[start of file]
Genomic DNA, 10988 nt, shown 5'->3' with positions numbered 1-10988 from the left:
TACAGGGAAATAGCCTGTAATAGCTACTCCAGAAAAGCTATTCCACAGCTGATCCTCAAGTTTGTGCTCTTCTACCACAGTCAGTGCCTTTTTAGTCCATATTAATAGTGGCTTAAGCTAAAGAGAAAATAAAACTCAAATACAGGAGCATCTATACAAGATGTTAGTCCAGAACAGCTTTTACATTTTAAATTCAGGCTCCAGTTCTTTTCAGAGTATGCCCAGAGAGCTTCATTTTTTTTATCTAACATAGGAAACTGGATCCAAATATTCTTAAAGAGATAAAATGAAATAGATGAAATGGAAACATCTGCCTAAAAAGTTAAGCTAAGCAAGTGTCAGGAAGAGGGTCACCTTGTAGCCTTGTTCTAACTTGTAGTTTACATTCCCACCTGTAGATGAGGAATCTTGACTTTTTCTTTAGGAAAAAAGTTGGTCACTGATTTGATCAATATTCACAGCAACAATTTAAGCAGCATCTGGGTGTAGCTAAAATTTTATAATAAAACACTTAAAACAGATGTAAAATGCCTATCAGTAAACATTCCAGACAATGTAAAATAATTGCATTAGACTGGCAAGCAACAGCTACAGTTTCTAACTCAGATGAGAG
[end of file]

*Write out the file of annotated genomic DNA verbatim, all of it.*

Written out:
Genomic DNA, 10988 nt, shown 5'->3' with positions numbered 1-10988 from the left:
TACAGGGAAATAGCCTGTAATAGCTACTCCAGAAAAGCTATTCCACAGCTGATCCTCAAGTTTGTGCTCTTCTACCACAGTCAGTGCCTTTTTAGTCCATATTAATAGTGGCTTAAGCTAAAGAGAAAATAAAACTCAAATACAGGAGCATCTATACAAGATGTTAGTCCAGAACAGCTTTTACATTTTAAATTCAGGCTCCAGTTCTTTTCAGAGTATGCCCAGAGAGCTTCATTTTTTTTATCTAACATAGGAAACTGGATCCAAATATTCTTAAAGAGATAAAATGAAATAGATGAAATGGAAACATCTGCCTAAAAAGTTAAGCTAAGCAAGTGTCAGGAAGAGGGTCACCTTGTAGCCTTGTTCTAACTTGTAGTTTACATTCCCACCTGTAGATGAGGAATCTTGACTTTTTCTTTAGGAAAAAAGTTGGTCACTGATTTGATCAATATTCACAGCAACAATTTAAGCAGCATCTGGGTGTAGCTAAAATTTTATAATAAAACACTTAAAACAGATGTAAAATGCCTATCAGTAAACATTCCAGACAATGTAAAATAATTGCATTAGACTGGCAAGCAACAGCTACAGTTTCTAACTCAGATGAGAG